I’ve made an updated version of my Spark Core Shower Room Door Sensor that adds a Raspberry Pi driving a Blinky Tape (RBG LED strip) to show the occupancy status. It still uses the paper-clip switch (I’ll write up how to make a micro-switch out of office supplies in another post) with a Spark Core to do the sensing and sends the data over the wireless network. During an office refurbishment I got the electricians to install a power socket right outside the shower room door which makes installation a snap.
The idea is to show the status outside the outer door a few meters away with an “information radiator” to avoid a wasted trip and disturbing occupants by trying the handle. Yes, this could be achieved with some wire linking the switch directly to some LEDs but where’s the fun in that‽ In the spirit of the development team this needs to be massively over-engineered and the greatest amount of micro-processors and micro-controllers should be put between the switch and lamp as is unreasonably possible. So here is the data flow:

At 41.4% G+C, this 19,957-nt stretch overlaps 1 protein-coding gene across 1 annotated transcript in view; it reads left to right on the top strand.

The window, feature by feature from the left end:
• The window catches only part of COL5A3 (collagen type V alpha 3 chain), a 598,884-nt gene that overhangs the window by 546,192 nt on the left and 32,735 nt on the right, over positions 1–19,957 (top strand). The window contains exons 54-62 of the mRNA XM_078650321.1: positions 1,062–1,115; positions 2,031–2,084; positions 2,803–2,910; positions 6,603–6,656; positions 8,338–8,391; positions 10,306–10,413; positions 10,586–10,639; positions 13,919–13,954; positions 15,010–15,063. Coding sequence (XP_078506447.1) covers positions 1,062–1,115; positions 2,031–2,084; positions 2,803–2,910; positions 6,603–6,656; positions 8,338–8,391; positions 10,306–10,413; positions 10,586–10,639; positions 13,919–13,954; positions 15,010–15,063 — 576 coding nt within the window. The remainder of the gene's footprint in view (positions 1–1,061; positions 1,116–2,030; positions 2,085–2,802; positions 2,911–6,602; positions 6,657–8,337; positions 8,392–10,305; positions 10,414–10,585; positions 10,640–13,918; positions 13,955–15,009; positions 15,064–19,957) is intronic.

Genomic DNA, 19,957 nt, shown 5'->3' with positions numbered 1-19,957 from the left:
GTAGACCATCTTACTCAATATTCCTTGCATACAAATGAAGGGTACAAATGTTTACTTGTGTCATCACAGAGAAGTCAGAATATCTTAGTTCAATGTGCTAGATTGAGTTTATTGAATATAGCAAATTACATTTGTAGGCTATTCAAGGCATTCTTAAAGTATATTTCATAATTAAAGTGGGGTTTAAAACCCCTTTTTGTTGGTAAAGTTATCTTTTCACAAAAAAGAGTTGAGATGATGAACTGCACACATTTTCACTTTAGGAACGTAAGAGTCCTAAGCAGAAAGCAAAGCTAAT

hackyawesome paper-clip switch in bolt hole
- Cat5 twisted pair core for wire
- Spark Core
- Wi-Fi network
- The Internets
- Spark Cloud (on the other side of the Atlantic ocean!)
- More Internets
- Ethernet to Raspberry Pi
- Serial over USB to Blinky Tape controller
- Each RGB LED (which all have ICs) changed from green to red
That’s at least 8 chips just for one LED not counting steps 5-7 which is hard to measure. They could be eliminated by running the local Spark cloud on the Pi (or preferably a Pi v2). This would have the advantage of reducing latency (not that it’s that bad) and more importantly stop GCHQ perving on our bathroom habits.
Notice how close the door and LEDs are to each other even though the data goes 1000s of kms (just like your iMessages).
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